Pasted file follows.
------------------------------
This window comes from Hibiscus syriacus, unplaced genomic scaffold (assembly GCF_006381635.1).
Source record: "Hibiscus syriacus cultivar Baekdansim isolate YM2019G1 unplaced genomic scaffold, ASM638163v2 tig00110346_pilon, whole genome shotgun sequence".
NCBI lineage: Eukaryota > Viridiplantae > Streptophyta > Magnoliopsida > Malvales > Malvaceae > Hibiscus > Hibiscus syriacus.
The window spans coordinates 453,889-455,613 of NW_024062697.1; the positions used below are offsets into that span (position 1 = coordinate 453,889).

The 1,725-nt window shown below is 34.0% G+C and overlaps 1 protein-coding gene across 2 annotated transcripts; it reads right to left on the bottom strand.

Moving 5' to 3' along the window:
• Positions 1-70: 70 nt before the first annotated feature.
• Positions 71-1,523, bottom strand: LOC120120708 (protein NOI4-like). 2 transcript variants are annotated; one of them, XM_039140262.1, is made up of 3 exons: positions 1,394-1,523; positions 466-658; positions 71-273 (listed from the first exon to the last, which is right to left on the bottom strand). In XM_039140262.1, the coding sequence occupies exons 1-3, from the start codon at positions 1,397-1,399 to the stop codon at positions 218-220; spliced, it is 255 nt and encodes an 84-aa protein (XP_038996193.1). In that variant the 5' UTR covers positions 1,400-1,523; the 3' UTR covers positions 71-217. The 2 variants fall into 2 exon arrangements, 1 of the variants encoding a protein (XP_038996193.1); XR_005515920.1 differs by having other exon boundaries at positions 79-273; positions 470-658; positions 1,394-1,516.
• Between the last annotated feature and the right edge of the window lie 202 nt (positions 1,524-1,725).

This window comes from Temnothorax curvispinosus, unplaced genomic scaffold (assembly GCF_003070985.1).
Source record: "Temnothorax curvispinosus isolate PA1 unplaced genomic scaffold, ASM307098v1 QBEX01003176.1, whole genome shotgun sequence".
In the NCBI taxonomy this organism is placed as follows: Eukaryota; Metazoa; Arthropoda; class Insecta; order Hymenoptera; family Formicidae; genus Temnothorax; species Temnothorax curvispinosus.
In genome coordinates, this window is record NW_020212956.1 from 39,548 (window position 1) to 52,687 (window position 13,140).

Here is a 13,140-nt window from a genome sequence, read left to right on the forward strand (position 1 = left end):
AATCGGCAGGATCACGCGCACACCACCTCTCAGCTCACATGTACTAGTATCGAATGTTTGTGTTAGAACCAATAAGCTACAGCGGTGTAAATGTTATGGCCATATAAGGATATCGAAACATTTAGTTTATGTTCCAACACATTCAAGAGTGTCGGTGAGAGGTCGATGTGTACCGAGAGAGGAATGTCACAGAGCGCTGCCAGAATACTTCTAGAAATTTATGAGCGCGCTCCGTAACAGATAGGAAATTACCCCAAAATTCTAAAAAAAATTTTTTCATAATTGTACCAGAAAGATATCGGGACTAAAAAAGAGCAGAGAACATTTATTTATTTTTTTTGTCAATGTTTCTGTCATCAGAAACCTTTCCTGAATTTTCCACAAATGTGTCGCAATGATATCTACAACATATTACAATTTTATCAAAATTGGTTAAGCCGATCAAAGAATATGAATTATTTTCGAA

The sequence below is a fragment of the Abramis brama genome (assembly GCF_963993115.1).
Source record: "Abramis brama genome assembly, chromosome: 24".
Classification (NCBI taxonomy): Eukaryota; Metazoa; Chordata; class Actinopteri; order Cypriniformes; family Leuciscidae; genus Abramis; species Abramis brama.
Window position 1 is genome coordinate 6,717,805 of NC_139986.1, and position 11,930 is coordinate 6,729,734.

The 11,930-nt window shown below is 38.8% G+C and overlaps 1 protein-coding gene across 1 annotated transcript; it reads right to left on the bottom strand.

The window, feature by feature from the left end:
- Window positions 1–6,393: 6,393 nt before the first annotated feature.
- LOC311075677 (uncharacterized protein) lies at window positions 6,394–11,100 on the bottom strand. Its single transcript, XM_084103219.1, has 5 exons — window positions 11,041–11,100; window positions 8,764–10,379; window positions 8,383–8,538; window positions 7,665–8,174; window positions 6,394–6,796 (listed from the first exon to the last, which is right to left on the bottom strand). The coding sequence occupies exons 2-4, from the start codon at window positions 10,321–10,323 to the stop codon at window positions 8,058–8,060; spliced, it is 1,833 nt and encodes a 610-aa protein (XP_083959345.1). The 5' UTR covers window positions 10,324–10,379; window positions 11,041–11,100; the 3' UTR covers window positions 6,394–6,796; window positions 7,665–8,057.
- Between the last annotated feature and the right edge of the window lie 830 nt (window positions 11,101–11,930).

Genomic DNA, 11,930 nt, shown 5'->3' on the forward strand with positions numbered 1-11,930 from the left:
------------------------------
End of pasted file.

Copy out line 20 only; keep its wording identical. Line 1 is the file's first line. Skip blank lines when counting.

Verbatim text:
The 11,930-nt window shown below is 38.8% G+C and overlaps 1 protein-coding gene across 1 annotated transcript; it reads right to left on the bottom strand.